Five years after Enron, corporate financial reporting stands at a crossroads.
One route leads deep into the lightly charted terrain of "principles-based" reporting, where thousands of rules and regulations would be replaced by a relative handful of guiding precepts. The norm in Europe, this would be terra incognita of the most profound sort for American companies. Proponents argue that the unceasing torrent of new standards and regulations is creating an unworkable system. Foes counter that if the existing rules failed to prevent corruption and provide transparency, a system based on vague pronouncements is doomed to fail.
The alternative path entails a continuing series of changes to the status quo that would undoubtedly increase complexity even as they attempt to improve transparency and accountability. No issue underscores these concerns more dramatically than fair-value accounting, in which assets and liabilities are marked to market rather than recorded at historical cost. The degree to which fair-value accounting is embraced (or not) will have a major impact on the very nature of corporate finance.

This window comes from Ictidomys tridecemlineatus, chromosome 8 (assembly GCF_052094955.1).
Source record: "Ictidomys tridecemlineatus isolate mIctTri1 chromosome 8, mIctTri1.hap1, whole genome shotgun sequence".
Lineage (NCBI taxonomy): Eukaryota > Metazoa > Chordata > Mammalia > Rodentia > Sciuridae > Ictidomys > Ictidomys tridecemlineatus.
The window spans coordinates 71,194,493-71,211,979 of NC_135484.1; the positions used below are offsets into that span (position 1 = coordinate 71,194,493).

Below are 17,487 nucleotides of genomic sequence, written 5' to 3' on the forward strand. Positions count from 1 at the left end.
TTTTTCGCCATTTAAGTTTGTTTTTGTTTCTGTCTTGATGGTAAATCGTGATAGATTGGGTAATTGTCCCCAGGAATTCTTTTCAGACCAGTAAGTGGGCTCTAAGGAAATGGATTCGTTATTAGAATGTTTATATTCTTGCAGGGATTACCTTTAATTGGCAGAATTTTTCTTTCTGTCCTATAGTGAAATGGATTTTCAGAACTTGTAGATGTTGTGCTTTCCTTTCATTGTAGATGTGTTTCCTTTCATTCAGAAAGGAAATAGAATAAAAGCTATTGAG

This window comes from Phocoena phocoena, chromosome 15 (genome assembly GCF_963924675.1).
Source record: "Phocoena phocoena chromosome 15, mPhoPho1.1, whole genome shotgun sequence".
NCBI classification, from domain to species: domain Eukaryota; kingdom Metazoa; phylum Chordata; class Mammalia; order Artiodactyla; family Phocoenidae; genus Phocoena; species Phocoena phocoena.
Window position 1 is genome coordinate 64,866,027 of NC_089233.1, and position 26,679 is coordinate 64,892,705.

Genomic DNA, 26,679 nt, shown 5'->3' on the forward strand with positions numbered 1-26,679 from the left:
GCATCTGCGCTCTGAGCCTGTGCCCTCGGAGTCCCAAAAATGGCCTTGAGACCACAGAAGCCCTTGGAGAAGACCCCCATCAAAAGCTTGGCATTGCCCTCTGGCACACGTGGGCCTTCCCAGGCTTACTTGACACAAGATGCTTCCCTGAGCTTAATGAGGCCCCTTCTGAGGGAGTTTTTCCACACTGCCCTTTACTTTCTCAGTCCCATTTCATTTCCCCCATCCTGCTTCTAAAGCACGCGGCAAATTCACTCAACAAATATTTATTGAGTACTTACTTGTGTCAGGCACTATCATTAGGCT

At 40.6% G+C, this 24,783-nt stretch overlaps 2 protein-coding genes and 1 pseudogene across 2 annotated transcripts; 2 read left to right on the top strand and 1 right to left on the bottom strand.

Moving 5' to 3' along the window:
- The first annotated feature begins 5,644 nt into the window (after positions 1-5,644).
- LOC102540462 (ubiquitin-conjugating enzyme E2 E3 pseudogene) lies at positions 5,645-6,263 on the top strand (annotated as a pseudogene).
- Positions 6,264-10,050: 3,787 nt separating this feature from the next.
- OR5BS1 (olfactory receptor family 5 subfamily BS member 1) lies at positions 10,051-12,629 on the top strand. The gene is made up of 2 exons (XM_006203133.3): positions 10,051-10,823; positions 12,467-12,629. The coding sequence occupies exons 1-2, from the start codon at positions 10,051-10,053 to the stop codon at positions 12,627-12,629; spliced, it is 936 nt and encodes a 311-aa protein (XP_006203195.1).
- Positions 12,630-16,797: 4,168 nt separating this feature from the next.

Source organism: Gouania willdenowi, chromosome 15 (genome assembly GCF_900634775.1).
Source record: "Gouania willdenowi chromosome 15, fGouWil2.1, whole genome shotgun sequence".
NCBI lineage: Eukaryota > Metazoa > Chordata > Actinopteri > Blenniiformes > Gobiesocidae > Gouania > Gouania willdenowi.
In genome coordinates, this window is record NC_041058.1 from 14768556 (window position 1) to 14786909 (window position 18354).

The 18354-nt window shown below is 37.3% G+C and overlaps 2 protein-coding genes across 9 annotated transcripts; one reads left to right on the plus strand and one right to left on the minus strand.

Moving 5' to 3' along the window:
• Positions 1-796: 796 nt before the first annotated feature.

In short, Sarbanes-Oxley was just a warm-up for what lies ahead. In this special report, we examine the issues raised by principles-based accounting and disclosure, fair-value measurement, and improved financial transparency. We also include a poll of CFOs who have much to say about these issues. And, perhaps, much to learn.
For more on The Future of Reporting, click on any of the stories below:
•Standing on Principles
In a world with more regulation than ever, can the accounting rulebook be thrown away?
A CFO survey finds finance executives surprisingly amenable to further reform of the financial reporting system.
•Will Fair Value Fly?
Fair-value accounting could change the very basis of corporate finance.
•The Case for Clarity
You know about the cost of Sarbox. What about the benefits?
•Days in Court
Would principles-based accounting result in fewer lawsuits, or make them blossom?
•Will You Still Matter?
Financial reports, says FASB, are not about measuring management.